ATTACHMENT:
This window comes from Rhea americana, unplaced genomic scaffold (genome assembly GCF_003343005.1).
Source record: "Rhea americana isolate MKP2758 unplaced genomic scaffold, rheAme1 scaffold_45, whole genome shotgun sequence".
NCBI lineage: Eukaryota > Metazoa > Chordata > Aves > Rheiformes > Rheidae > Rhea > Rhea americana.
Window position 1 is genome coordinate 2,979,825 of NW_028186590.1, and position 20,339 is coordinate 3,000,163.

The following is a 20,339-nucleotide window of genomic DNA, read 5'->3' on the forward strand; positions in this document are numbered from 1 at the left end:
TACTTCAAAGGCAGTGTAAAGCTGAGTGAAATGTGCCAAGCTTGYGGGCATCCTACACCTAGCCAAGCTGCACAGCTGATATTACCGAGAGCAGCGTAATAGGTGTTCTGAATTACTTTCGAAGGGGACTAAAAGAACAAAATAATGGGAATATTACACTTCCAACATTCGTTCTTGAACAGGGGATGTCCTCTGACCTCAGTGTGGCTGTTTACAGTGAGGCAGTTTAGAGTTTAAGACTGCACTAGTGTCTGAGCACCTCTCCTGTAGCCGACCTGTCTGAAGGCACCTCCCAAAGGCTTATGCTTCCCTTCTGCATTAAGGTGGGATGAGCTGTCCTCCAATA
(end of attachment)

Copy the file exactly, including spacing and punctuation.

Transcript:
This window comes from Rhea americana, unplaced genomic scaffold (genome assembly GCF_003343005.1).
Source record: "Rhea americana isolate MKP2758 unplaced genomic scaffold, rheAme1 scaffold_45, whole genome shotgun sequence".
NCBI lineage: Eukaryota > Metazoa > Chordata > Aves > Rheiformes > Rheidae > Rhea > Rhea americana.
Window position 1 is genome coordinate 2,979,825 of NW_028186590.1, and position 20,339 is coordinate 3,000,163.

The following is a 20,339-nucleotide window of genomic DNA, read 5'->3' on the forward strand; positions in this document are numbered from 1 at the left end:
TACTTCAAAGGCAGTGTAAAGCTGAGTGAAATGTGCCAAGCTTGYGGGCATCCTACACCTAGCCAAGCTGCACAGCTGATATTACCGAGAGCAGCGTAATAGGTGTTCTGAATTACTTTCGAAGGGGACTAAAAGAACAAAATAATGGGAATATTACACTTCCAACATTCGTTCTTGAACAGGGGATGTCCTCTGACCTCAGTGTGGCTGTTTACAGTGAGGCAGTTTAGAGTTTAAGACTGCACTAGTGTCTGAGCACCTCTCCTGTAGCCGACCTGTCTGAAGGCACCTCCCAAAGGCTTATGCTTCCCTTCTGCATTAAGGTGGGATGAGCTGTCCTCCAATA